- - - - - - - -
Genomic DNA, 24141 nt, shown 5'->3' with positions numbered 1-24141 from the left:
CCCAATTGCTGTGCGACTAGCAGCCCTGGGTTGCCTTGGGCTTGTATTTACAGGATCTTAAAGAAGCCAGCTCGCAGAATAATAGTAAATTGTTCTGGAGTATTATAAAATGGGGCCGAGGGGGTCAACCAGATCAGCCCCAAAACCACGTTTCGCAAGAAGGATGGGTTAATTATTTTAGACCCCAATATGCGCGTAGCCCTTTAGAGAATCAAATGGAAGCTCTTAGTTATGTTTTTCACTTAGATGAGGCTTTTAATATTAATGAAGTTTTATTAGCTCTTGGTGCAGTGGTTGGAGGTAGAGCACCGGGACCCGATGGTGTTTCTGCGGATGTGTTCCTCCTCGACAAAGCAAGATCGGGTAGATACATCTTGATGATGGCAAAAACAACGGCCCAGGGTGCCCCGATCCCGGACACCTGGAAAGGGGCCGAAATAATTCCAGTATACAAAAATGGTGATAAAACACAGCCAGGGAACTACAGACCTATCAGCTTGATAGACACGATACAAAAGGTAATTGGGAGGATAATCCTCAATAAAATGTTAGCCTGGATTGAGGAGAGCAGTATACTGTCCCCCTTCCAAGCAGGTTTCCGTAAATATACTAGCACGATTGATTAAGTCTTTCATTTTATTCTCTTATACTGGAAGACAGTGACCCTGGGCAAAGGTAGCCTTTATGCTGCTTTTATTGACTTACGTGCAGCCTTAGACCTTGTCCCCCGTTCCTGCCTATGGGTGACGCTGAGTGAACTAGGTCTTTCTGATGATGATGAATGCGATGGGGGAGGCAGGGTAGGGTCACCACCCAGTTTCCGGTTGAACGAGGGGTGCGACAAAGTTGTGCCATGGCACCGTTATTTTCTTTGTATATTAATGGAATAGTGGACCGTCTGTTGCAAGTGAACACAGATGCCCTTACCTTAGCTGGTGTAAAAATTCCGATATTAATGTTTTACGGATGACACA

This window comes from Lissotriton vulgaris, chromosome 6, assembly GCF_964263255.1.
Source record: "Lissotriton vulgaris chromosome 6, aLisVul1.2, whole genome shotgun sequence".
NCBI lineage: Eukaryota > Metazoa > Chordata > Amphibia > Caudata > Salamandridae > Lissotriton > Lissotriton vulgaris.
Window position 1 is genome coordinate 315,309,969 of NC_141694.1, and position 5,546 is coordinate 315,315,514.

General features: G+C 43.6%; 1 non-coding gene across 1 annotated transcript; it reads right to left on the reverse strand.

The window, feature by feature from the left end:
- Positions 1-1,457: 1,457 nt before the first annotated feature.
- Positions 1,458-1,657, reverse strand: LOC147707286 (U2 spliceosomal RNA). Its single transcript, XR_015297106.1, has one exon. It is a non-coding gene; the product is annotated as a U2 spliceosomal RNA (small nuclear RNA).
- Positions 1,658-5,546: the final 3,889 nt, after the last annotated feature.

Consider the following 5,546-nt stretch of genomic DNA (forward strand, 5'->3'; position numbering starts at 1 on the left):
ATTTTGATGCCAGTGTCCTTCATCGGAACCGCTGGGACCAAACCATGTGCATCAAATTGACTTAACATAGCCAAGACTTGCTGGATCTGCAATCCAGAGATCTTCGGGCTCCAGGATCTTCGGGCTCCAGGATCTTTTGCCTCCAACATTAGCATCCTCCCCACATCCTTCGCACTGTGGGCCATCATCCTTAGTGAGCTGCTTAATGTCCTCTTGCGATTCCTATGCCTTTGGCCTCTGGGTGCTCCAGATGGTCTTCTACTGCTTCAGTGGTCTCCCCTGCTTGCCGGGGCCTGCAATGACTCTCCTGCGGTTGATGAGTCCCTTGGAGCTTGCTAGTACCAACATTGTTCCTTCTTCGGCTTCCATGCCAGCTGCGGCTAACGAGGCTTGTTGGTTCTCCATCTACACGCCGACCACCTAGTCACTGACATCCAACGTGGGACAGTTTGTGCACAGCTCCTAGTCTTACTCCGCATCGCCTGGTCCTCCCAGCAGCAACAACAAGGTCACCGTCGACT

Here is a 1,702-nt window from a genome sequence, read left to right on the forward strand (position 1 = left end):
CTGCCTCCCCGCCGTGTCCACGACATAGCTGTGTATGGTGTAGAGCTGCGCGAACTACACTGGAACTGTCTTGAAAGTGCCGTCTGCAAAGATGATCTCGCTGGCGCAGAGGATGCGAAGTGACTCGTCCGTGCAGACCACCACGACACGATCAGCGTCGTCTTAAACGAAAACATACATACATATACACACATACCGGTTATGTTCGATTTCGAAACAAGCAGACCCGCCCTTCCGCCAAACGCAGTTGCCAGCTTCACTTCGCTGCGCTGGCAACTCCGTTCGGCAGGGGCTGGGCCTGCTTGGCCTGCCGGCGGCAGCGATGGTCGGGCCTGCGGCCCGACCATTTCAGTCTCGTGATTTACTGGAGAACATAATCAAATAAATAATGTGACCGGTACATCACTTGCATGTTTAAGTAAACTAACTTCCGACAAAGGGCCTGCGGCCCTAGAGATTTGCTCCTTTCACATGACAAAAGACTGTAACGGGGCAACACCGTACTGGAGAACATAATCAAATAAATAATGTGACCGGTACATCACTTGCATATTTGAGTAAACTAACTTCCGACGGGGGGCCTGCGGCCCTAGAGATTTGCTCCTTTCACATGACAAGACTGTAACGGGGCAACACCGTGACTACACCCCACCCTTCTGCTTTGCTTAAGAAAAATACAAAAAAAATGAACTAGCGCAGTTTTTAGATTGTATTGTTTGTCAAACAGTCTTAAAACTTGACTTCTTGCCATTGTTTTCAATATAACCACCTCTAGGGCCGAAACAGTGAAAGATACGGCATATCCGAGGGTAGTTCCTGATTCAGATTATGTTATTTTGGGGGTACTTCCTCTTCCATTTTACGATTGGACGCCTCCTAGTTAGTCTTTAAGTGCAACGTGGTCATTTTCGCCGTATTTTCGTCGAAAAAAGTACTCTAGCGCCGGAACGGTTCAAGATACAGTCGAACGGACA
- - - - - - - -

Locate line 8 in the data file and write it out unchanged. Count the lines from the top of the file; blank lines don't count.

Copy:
The window, feature by feature from the left end: